From Caius Cestius' Pyramid to the centre
The bus to the pyramid departs from Via Cavour just a few metres from the hotel. Reading the timetable Helle suspects that the bus is not in service on Sundays = "giorni festivi". I argue that Sunday cannot possibly be a day for festivity, but it is: An elderly gentleman with an even older dog stops and informs us kindly that the bus does not go on Sundays.
Instead we go to Termini and catch the metro. Even on a Sunday it is crammed. Most leave the train with us at the pyramid, Piazza Ostiense.
Click to enlarge
Actually it is funny with a pyramid in Rome. The city has several original Egyptian obelisks stolen in Egypt by the ancient Romans, but this pyramid was not taken. It is only 36 metres high and is the tomb of Caius Cestius and not a pharaoh.
Apart from the name, nothing much is know much about him. According to an inscription it took no less than 330 days to build the tiny pyramid in white marble.
Next to the pyramid, just outside the old city wall, lies the Protestant cemetery. It seems closed and abandoned, but on the wall are some memorial tablets.
Walking along the Tiber
Walking westwards along the old city wall we pass some villas and then one apartment block after the other until we reach the Tiber. On the other side is Trastevere. We walk alongside the river. In many windows are rainbow-coloured flags with the word: "PACE", peace. Public resentment against the war in Iraq is still strong here.
The weather is beautiful though still getting hotter, and as man needs more than water we turn right, away from the river in search of something else than apartment blocks. Sure enough, we pass more than one bar with empty tables in the sun before we find a bar in the shade next to a supermarket.
Here we get espresso and water and free entertainment from Mammas and Grand mammas chatting along while enjoying their pre or post shopping coffee. It is no more than a few kilometres from the city centre and there are no tourists (except us, that is!) and the prices are accordingly: 2 espressi for 1.40 Euro with free tap-water - at Piazza Navona this amount would only buy you a few drops.
We continue along the Tiber towards the city centre. It is now very hot and I feel a stinging sensation between the two large muscles on my lower back: the friction and the heat have combined to create sore skin in this delicate place.
There is an oasis in the Argentina Square. The waitress is extremely slow and looks very tired and no wonder: she takes many unnecessary steps, which is exhausting in the heat.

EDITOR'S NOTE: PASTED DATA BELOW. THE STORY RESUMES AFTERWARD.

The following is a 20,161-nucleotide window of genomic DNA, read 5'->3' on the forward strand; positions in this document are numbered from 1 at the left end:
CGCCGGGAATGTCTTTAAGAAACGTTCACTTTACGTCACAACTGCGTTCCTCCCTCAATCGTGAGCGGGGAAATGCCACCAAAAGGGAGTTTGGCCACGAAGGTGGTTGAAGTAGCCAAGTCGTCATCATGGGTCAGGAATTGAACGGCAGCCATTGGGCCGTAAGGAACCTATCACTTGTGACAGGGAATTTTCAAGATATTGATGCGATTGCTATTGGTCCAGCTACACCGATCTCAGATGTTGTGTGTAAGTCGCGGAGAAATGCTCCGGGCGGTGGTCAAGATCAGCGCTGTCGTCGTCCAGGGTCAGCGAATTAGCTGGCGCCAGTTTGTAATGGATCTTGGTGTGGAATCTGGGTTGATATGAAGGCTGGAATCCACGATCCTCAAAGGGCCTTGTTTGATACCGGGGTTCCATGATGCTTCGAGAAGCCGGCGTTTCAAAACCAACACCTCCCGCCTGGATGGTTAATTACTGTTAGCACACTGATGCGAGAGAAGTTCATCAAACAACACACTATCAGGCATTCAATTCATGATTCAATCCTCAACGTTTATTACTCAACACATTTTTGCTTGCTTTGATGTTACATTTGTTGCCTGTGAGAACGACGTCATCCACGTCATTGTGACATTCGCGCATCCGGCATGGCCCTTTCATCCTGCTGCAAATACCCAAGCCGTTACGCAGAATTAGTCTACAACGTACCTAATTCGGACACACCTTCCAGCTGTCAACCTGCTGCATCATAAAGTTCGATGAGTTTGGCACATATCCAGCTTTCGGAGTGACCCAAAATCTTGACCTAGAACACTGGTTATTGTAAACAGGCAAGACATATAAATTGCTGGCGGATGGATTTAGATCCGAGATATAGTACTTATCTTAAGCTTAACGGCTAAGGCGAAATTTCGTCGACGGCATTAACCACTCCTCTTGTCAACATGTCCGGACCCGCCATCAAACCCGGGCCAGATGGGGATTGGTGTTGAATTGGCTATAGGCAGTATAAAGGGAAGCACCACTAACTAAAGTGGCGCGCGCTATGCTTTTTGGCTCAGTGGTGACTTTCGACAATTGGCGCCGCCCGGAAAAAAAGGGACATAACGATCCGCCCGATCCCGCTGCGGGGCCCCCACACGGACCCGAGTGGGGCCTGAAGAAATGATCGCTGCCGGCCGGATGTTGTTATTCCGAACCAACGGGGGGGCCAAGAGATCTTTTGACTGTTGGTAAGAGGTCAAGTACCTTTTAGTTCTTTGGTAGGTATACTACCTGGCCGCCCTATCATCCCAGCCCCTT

The old Romans did not know of the wheelbarrow, however they did know how to use both hands at the same time and how to make use of a tray. Her colleague seems brighter when he arrives.
At a bar near Termini we get a panino for lunch. The air is very humid and in the distance we hear rumbling from dark clouds. Regretfully the quenching rain stays in the mountains.
Strolling - and supper at Hosteria Gli Angeletti
Tonight we don't bother to dine in Trastevere. This is partly due to my sore behind. Instead we have spotted a local pizzeria. But alas, it is closed for the Sunday so we continue down Via Urbana (a road parallel to Via Cavour) until we find a cosy bar where we can enjoy an open air-espresso.
Not far from here, in Via Dell'Angeletto, we find Hosteria Gli Angeletti, which looks inviting. However it is too early and too hot to eat. So we go around the corner at Hotel Duca d'Alba, where we find a Finnegan Scottish/Irish pub. There are a few tables outside and lots of space inside.
Smoking is not allowed inside, so everybody is outside where we take the last free table outside on the pavement. It sounds as if all the other guests are English and Americans.
Most of the guests at the table next to ours are English. The men will probably contribute to the refinement of the special English hooligan-gene.
Most of the girls behind us are Americans. You can hear that not only by the accent, but also by their voices frequently hitting the high notes:
"I tell you, it was the most [up 2 octaves] beauuuutiful [down 2 octaves] thing I have ever seen. [Up 2 octaves] Eeever!!!".
Why do some American women speak this way - like slow yodelling? American men don't and neither do European women. I am just not used to it and wonder why and how this vocal culture emerged.
Quite early - at a quarter to eight - we are among the first guests at Gli Angeletti, which is good because we are able to get a table. It is not getting any cooler, and only when the waiter rushes past a breeze is created.
We have Spaghetti Carbonara, and as second course Helle chooses thin slices of red Angus beef with leeks in Gorgonzola-sauce. I have fillet of rabbit in a spicy sauce of tomato, olives, capers and Balsamico vinegar. We share a salad and a house red.
Click to enlarge
The food is delicious. The two waiters are extremely busy and obviously very hot. The oldest takes off his waistcoat, but junior is not allowed such liberties. They are so busy bringing food out that it is almost impossible to persuade them to bring the bill, but eventually they do and we wobble home full to the brim.
(P.S. We revisited in 2010. Maybe the place has got new owners - it was very disappointing, and we'll not return.)